The four-night effort by UT Dallas students (see SPS study below) focused on automobile lights and reached a conclusion that vehicle lights can be seen from the View Park. The Aerial Hyperspectral and Reflection Study (see below) also focused for one night on reflected vehicle lights on Highway 67. These studies make the case that car lights can be seen from the View Park and they do look mysterious to many View Park visitors. It is easily shown that automobile headlights are very visible over great distances, and many Marfa lights observations can be dismissed as auto headlights.

The complete lack of reports from the tens of thousands of potential observers at Marfa AAF and satellite fields is in keeping with theories that suggests the lights are man-made light sources.

The 2004 Society of Physics Students investigationEdit

In May 2004, a group from The Society of Physics Students at the University of Texas at Dallas spent four days investigating and recording lights observed southwest of the view park using traffic volume monitoring equipment, video cameras, binoculars, and chase cars. Their report made the following conclusions:[3]

  • U.S. Highway 67 is visible from the Marfa lights viewing location.
  • The frequency of lights southwest of the view park correlates with the frequency of vehicle traffic on U.S. 67.
  • The motion of the observed lights was in a straight line, corresponding to U.S. 67.
  • When the group parked a vehicle on U.S. 67 and flashed its headlights, this was visible at the view park and appeared to be a Marfa light.
  • A car passing the parked vehicle appeared as one Marfa light passing another at the view park.

They came to the conclusion that all of the lights observed over a four night period southwest of the view park could be reliably attributed to automobile headlights traveling along U.S. 67 between Marfa and Presidio, TX.

Spectroscopic studyEdit

For 20 nights in May 2008, scientists from Texas State University used spectroscopic equipment to observe lights from the Marfa lights viewing station. They recorded a number of lights that "could have been mistaken for lights of unknown origin," but in each case the movements of the lights and the data from their equipment could be easily explained as automobile headlights, or small fires.[4]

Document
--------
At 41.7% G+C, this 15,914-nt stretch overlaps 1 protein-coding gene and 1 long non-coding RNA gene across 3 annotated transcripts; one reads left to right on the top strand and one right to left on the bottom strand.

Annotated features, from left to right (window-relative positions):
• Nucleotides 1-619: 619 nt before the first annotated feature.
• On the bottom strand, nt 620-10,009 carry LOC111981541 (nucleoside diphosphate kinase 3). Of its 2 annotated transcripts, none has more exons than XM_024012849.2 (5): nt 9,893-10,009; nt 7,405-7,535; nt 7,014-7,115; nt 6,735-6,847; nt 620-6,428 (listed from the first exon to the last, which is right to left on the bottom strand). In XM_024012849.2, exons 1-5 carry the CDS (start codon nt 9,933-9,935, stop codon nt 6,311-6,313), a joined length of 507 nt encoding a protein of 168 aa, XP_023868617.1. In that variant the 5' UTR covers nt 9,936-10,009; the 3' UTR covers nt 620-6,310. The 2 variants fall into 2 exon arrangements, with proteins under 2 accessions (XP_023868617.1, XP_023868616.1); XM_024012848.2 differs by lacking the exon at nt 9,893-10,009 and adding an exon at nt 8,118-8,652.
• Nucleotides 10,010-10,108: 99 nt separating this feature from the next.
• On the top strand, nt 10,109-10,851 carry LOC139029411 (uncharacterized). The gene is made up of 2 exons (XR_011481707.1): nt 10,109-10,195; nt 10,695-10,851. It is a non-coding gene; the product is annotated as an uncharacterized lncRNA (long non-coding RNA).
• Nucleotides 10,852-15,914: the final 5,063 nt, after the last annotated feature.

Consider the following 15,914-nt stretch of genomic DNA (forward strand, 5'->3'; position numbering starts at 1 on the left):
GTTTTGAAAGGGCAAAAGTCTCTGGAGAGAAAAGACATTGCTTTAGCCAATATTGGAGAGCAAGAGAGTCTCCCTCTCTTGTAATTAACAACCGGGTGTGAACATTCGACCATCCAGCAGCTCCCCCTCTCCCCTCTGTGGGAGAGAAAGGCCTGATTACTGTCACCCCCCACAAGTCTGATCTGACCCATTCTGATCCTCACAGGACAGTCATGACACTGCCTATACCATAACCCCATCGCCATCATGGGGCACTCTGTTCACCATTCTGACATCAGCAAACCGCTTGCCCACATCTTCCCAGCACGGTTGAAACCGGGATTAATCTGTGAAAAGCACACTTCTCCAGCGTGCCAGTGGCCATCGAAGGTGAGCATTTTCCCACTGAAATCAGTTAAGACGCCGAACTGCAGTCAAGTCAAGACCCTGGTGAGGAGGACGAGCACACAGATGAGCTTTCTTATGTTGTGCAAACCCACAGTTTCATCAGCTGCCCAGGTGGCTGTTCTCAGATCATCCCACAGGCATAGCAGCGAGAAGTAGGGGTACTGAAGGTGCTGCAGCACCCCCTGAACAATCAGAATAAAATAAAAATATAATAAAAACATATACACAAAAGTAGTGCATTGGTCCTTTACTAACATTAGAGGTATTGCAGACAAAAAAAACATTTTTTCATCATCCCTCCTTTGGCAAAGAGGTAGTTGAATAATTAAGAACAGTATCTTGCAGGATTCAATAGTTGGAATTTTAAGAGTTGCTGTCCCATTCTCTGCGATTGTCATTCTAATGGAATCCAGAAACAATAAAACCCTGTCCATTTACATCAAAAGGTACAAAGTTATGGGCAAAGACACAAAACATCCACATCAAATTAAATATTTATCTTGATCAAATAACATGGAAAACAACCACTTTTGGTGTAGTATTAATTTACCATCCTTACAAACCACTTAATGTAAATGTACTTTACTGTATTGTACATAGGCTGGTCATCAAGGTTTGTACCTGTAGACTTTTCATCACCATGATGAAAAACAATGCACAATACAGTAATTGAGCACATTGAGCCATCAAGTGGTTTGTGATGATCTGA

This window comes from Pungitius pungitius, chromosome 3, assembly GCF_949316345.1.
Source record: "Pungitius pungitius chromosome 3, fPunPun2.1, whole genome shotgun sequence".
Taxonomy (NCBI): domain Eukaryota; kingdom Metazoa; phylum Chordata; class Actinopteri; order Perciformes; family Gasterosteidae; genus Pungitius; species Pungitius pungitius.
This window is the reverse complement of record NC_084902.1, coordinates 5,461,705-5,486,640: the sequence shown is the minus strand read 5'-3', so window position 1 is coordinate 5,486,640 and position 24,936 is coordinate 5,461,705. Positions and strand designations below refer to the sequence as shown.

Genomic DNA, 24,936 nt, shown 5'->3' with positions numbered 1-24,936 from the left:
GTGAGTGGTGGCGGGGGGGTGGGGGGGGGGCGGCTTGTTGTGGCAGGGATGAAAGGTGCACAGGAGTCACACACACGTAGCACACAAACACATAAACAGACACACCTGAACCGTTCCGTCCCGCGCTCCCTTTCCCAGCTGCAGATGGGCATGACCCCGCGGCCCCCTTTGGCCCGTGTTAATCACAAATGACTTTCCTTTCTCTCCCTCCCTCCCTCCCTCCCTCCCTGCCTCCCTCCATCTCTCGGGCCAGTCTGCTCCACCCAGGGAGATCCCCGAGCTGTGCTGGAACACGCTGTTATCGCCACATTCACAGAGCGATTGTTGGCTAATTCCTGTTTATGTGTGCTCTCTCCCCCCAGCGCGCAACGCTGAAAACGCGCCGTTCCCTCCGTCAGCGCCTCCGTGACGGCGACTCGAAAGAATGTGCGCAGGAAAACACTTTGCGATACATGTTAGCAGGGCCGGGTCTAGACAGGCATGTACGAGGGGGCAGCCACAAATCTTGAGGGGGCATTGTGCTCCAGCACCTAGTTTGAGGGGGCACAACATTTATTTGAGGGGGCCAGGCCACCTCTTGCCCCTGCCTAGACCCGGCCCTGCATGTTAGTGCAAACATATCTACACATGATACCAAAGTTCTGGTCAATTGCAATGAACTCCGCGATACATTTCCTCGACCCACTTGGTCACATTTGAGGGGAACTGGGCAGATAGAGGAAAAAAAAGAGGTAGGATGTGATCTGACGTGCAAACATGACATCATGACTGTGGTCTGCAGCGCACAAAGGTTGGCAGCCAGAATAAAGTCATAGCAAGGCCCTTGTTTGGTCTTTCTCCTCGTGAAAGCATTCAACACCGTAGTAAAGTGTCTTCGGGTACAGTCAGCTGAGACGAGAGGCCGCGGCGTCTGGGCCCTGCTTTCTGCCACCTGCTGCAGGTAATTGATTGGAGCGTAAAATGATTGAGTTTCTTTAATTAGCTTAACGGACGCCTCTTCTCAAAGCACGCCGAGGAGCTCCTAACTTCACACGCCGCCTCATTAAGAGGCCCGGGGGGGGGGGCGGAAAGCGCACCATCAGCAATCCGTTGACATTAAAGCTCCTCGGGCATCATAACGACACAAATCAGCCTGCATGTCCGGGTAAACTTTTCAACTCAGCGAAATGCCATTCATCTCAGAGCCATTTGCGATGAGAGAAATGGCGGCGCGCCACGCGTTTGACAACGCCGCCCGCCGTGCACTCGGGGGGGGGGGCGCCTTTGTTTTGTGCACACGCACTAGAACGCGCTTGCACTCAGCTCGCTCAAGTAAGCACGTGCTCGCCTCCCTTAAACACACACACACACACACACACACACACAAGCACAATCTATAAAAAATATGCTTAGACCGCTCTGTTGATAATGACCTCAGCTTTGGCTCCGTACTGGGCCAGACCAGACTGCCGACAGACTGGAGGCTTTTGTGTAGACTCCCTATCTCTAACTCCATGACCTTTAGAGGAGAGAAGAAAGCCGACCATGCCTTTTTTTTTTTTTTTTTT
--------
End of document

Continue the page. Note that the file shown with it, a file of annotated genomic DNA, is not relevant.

LocationEdit

Marfa lights
Marfa
is a town in the high desert of far West Texas in the Southwestern United States. Located between the Davis Mountains and Big Bend National Park, it is also the county seat of Presidio County. The population was 1,981 at the 2010 census.

Marfa was founded in the early 1880s as a railroad water stop, and grew quickly through the 1920s. Marfa Army Airfield (Fort D.A. Russell) was located east of the town during World War II and trained several thousand pilots before closing in 1945 (the abandoned site is still visible ten miles (16 km) east of the city). The base was also used as the training ground for many of the U.S. Army's Chemical mortar battalions.

Despite its small size, today Marfa is a tourist destination. Attractions include the historical architecture and classic Texas town square, modern art at the Chinati Foundation and in galleries around town, and the Marfa lights.

See alsoEdit

ReferencesEdit

  1. ^ "What's in a name". History. In the historic Paisano Hotel. Retrieved 31 August 2010.
  2. ^ http://www.youtube.com/watch?v=WXTpem2xS-Q
  3. ^ An Experimental Analysis of the Marfa Lights The Society of Physics Students at the University of Dallas, 2004
  4. ^ Spectroscopy applied to observations of terrestrial light sources of uncertain origin Karl D. Stephan et. all, 2009
  5. ^ "US Gazetteer files: 2010, 2000, and 1990". United States Census Bureau. 2011-02-12. Retrieved 2011-04-23.
  • Judith M. Brueske, Ph.D., "The Marfa Lights, Being a Collection of First-Hand Accounts by People Who Have Seen the Lights Close-Up or in Unusual Circumstances, and Related Material," Second Revised Edition, Ocotillo Enterprises, P.O. Box 195, Alpine, Texas 79831, USA, 1989;
  • James Bunnell, "Night Orbs," Lacey Publishing Company, 29 Bounty Road West, Benbrook, TX 76132-1003, USA, 2003;
  • Herbert Lindee, "Ghosts Lights of Texas," Skeptical Inquirer, Vol. 166, No. 4, Summer 1992, pp. 400–406;
  • Elton Miles, "Tales of the Big Bend," Texas A&M University Press, 1976, pp. 149–167;
  • Paul Moran, "The Mystery of the Texas Ghost Light," Coronet Magazine, July 1957;
  • Dennis Stacy, "The Marfa Lights, A Viewer's Guide," Seale & Stacy, Box 12434, San Antonio, Texas 78212, USA, 1989;
  • David Stipp, "Marfa, Texas, Finds a Flickering Fame in Mystery Lights," Wall Street Journal, March 21, 1984, p. A1.
  • The Society of Physics Students at the University of Texas at Dallas, "An Experimental Analysis of the Marfa Lights", 2004

External linksEdit